Saturday, June 6, 2009

Maximise returns from long term investment

“Every investor is a long-term investor until the stock market tanks,’’ says Amar Pandit, certified financial planner (CFP) with My Financial Advisor, a wealth management firm. “You get to know his mental make up only by how he reacts to the market fall. If he stops or discontinues his regular investments, it becomes clear that he doesn’t have the stomach for risk. Also, he can’t think of his investments in the long term,’’ adds Pandit.

Financial experts have many such stories identify the so-called long-term investor from others. This is because most of them aver that planning investments with a long-term perspective is vital to one’s financial well being. Though one often comes across well meaning advice about long-term planning, people often fail to stick to it—especially when it comes to equity investments.

“It is not that equity is the only long-term investment. When one invests in real estate, public provident fund or employee’s provident fund, one knows they are long-term commitments. For example, PPF is a 15-year account and EPF can be of 30 years, depending on one’s working life. In all these, people have long-term view,’’ says Pandit.

“They wouldn’t quit these investments based on short-term trends, either due to emotional reasons or because they can’t be easily liquidated. However, when it comes to equity—an instrument only meant for long-term investors—people take decisions based on short-term trends in the market,’’ he adds.

However, advisors add that one shouldn’t conclude that people haven’t realised the importance of a long-term investment perspective. “People who have been investing for some time in the market realise the importance of long-term commitment.

For example, when the market was down, the impression was created that most people would discontinue their SIPs, but it was not the case,’’ says D Sundararajan, investment consultant, Trendy Investments, an investment advisory firm. “Most seasoned investors continued with their investment programme, as they perhaps realised that it was beneficial to buy stocks when the market was down,’’ he adds.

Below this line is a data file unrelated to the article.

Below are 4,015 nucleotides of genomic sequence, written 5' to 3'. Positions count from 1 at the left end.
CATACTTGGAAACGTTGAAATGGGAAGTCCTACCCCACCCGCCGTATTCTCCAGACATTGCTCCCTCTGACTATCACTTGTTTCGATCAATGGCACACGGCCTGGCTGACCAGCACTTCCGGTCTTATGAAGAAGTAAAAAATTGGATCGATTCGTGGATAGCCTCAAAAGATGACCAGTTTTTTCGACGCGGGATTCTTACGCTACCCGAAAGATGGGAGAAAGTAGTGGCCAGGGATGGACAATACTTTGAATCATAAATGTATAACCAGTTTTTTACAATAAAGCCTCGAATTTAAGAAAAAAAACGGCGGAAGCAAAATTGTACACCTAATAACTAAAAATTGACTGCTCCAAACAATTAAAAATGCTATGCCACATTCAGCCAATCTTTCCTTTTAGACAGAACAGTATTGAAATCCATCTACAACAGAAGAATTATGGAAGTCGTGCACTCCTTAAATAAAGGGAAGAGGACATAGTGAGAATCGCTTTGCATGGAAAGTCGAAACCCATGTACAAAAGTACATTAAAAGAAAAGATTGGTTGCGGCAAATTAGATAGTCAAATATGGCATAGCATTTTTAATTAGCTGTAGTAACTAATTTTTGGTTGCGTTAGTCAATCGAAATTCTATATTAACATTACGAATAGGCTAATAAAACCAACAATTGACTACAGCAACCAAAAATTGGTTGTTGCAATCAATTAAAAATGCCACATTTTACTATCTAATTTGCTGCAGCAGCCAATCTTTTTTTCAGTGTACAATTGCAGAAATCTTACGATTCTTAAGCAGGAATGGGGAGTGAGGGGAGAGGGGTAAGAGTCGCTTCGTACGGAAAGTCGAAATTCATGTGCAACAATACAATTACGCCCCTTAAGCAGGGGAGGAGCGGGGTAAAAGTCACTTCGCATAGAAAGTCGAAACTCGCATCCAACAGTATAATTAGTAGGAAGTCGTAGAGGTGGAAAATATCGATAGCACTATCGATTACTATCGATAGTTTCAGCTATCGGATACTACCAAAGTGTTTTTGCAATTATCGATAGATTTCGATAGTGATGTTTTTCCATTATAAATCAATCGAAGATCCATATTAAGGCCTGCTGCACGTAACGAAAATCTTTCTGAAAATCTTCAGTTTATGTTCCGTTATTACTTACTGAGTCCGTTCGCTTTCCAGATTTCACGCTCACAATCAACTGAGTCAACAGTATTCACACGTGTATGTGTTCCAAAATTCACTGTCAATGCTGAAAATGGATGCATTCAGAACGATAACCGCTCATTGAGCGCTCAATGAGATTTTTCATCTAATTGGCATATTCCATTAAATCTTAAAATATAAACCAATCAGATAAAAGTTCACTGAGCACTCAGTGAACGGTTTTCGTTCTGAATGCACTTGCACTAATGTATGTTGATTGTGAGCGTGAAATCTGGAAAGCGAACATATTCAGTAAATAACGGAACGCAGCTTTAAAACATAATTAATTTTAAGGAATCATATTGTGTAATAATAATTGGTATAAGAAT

In short, if you haven’t taken a long-term view of your financial needs and planned your investments accordingly, you are very unlikely to achieve your goals.

“When we talk about a life goal like retirement or child’s education, we are talking about at least 10-15 years ahead. If you don’t include the possible return over that period or the impact of inflation on your corpus, you wouldn’t get a realistic picture,’’ says a wealth manager in private sector bank. “In such a scenario, a person will have to face unpleasant surprises in the last moment, when he wouldn’t be in a position to take remedial actions,’’ he adds.

Having a long-term perspective will also come handy when you reallocate assets in your portfolio to mitigate the volatility in a certain segment. Sundararajan offers an example of how having a long-term perspective could help prune the portfolio in times of uncertainties.

“When the stock market was down, we decided to include gold in the portfolio of many clients. We took this decision on the basis of our view that the stock market may take a long term to recover because of the uncertainties in the global economy and gold would add the much needed stability to the portfolio,’’ he says.

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